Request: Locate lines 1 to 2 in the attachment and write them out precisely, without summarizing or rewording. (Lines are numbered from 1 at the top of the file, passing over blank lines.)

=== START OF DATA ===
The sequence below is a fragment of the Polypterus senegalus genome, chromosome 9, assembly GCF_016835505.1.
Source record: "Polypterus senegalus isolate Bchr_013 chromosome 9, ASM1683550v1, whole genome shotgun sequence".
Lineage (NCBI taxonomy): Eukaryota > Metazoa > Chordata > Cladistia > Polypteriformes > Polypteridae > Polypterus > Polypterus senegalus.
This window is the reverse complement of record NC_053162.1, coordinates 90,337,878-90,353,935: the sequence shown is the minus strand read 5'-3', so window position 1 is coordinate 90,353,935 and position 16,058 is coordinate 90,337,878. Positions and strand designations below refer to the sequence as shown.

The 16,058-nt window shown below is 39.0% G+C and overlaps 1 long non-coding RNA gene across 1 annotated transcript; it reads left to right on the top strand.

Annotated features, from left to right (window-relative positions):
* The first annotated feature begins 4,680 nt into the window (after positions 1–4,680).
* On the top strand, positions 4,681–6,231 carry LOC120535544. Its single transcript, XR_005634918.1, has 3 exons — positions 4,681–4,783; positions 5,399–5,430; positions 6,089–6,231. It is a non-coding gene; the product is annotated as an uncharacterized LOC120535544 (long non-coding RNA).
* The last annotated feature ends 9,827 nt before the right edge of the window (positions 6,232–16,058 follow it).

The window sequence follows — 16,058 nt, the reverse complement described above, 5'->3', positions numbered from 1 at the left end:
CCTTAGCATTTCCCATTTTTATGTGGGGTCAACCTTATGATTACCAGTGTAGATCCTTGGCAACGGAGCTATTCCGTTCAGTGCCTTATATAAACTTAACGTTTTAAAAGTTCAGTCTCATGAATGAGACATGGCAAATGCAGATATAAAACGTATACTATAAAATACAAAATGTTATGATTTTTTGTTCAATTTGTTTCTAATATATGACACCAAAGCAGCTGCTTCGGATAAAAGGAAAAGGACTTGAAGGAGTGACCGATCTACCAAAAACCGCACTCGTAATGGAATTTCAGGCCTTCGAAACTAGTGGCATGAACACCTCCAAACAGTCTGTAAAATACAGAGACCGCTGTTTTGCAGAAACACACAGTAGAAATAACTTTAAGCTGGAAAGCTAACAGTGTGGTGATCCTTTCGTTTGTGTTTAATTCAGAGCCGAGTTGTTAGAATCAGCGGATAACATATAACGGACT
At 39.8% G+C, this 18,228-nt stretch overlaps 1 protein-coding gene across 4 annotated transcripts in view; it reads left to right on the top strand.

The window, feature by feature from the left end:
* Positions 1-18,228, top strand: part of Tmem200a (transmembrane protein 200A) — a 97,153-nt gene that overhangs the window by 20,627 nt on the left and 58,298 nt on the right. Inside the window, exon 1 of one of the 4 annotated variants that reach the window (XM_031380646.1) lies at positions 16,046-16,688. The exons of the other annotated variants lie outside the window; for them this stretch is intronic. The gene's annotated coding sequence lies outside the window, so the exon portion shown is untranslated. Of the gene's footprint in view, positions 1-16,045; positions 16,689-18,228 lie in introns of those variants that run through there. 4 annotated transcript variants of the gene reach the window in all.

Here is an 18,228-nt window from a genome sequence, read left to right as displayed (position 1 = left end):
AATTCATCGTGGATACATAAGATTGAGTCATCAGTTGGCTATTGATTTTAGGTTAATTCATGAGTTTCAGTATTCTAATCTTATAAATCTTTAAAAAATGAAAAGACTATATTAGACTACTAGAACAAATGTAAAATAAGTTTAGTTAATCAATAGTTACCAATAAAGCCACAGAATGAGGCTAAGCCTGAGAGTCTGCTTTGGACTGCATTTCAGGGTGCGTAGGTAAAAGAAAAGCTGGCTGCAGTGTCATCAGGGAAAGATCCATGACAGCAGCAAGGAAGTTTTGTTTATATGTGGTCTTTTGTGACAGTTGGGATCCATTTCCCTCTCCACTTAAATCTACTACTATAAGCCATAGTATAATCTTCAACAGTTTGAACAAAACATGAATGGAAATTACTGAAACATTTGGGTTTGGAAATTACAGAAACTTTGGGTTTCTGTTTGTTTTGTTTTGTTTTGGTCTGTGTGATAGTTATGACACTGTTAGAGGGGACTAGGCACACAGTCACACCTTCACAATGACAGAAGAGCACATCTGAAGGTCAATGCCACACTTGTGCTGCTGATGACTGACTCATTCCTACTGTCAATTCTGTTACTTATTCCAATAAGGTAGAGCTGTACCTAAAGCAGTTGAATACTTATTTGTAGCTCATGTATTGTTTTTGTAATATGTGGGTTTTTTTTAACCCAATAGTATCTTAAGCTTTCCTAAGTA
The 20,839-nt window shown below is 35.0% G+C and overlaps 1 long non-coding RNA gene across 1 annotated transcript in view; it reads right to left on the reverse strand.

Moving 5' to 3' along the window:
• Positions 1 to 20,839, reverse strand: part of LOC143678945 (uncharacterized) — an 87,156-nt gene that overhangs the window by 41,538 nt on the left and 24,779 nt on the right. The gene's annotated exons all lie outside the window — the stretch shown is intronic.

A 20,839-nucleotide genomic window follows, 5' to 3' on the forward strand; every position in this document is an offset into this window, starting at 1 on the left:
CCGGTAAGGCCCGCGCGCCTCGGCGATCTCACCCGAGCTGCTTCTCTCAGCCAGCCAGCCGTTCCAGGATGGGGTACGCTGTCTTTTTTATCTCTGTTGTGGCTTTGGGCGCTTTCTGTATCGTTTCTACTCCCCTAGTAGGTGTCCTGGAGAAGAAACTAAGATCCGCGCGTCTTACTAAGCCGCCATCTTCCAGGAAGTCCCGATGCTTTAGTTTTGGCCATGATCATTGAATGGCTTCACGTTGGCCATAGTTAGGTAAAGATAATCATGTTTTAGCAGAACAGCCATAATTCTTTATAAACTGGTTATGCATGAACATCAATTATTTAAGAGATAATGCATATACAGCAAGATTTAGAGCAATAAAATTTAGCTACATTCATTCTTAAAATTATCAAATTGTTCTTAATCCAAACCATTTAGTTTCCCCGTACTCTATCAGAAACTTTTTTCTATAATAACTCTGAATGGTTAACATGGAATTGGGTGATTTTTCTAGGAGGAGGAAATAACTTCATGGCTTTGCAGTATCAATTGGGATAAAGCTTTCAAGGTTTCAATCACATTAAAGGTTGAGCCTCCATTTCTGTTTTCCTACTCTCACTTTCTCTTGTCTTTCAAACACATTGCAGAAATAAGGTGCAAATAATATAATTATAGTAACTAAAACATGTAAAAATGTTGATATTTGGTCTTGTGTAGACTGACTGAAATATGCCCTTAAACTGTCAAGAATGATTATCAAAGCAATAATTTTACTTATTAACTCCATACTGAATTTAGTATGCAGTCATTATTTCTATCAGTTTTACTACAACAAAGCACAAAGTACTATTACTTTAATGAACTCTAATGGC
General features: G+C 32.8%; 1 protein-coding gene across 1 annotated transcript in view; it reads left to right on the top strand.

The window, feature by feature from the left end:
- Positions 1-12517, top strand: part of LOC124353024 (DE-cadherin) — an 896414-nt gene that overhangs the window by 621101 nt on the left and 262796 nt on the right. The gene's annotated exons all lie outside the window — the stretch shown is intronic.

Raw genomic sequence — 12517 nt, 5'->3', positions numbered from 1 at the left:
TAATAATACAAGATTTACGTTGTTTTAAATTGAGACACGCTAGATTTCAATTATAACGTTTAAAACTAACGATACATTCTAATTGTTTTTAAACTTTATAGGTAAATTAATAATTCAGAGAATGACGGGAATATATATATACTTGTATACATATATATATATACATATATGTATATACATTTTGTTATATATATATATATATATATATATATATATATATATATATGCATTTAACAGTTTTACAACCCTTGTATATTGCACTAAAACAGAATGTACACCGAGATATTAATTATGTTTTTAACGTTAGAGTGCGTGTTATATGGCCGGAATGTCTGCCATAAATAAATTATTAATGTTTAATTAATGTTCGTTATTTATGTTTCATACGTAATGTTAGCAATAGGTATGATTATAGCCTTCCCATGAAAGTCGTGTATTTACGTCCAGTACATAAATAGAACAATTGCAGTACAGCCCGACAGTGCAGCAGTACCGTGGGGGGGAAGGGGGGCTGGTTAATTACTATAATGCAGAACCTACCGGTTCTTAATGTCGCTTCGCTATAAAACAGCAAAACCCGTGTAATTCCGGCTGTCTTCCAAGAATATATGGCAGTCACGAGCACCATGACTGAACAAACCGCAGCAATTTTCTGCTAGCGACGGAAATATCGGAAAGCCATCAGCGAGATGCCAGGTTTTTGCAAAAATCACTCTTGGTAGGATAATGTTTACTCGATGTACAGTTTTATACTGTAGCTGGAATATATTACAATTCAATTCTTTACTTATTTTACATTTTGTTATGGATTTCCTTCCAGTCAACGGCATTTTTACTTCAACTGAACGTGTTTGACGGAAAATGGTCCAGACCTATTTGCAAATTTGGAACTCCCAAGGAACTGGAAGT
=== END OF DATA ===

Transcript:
The sequence below is a fragment of the Polypterus senegalus genome, chromosome 9, assembly GCF_016835505.1.
Source record: "Polypterus senegalus isolate Bchr_013 chromosome 9, ASM1683550v1, whole genome shotgun sequence".